President Carl James called on Chris Gonzales, Chair Person, to introduce Allie Dixon, Marketing and Public Relations Coordinator, Unison Behavioral Health, a provider of a wide range of community-based services for individuals of all ages who struggle with difficulties at work, home, or at school. The organization began as the Community Service Board in 1971 and has evolved to the present agency providing services for over 5100 clients in 8 counties. Faye Mathis and Carlos Nelson served on the board as representatives for Ware County. Services are available for adults and youth with emotional problems, psychiatric emergencies, or mental illnesses such as schizophrenia, bipolar disorder, and major depression. Developmental Disability Services include residential programs, community access group programs, pre-vocational training, job coaching, and placement. A sampling of services listed is 24/7 Crisis Stabilization Unit, Medical Detox Program, Outpatient Counseling, Accountability (Drug) Court Services, and ROOTS Clubhouse after school and Summer Youth Services. It operates with 300 active employees and fifty staff vacancies. The current pandemic is not only a public health crisis but a mental health crisis also. The overwhelming need for services in a time of staff shortages is a complex challenge.
September is designated as “Suicide Prevention Month”. Unison and others are promoting activities and information on looking for warning signs and confronting struggling persons with the question,” are you thinking about killing yourself?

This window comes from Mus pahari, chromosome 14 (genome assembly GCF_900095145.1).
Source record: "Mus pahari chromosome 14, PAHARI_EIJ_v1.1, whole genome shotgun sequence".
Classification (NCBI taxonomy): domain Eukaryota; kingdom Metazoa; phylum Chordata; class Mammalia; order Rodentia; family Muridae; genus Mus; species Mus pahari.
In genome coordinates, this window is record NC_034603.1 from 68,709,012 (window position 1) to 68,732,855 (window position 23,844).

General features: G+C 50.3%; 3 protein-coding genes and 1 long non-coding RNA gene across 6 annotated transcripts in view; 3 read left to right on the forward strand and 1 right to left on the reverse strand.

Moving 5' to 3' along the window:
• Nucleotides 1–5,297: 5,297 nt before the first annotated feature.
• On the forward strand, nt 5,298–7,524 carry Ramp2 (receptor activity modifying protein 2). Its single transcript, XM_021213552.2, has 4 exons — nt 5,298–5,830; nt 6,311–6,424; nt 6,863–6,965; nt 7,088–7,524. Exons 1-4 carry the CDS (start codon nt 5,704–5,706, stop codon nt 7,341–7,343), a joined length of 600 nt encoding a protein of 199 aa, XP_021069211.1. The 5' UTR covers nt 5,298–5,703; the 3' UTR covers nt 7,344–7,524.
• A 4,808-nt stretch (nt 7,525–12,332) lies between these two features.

I want to help you. Promise me you will get help or treatment first”. Thank you for your helpful presence in our community!


President Carl James called on Chris Gonzales, Chair Person, to introduce Heather Gonzales, Community Liaison for GHC Hospice, a 501© (3) organization that fulfills last wishes for patients. It was started in 2016 and is funded by donations, grants, and fund-raised dollars that go back to the patients to focus on helping them and their families have a better quality of life. GHC strives to create an environment where patients and families can continue to make memories together.
GHC Hospice brings a superior reputation which is substantiated through Federal survey scores and patient frequencies that are higher than both state and national levels. Wherever a patient calls home is where hospice care can be provided and that involves a team-oriented approach to expert medical care, pain management, and emotional and spiritual support. Donations are a good way to join the team and honor a loved one’s memory or express condolences to a family. Another way to join the team is to be a Volunteer, sharing your time, abilities, and talents with the patients and families. There are many ways to volunteer from Pet Therapy to the many support activities and on to Music Therapy. Hospice care begins when the patient’s medical goal changes from curative care to comfort care. It is about making sure the quality of life is enhanced for the time that is left. GHC Hospice is about comfort, compassion, and support for the patient, family, and caregivers. Happy anniversary Heather and Chris!

Unity for Service

Our Motto - Unity for Service
The motto was adopted in 1917.
Its originator, Charles Berkey,
said the motto was inspired
by the 133rd Psalm, which says
“Behold how good and pleasant
it is for brethren to dwell
together in unity.”

Click the Red Coater icon directly to the right to get an on-line copy of our Red Coater newsletter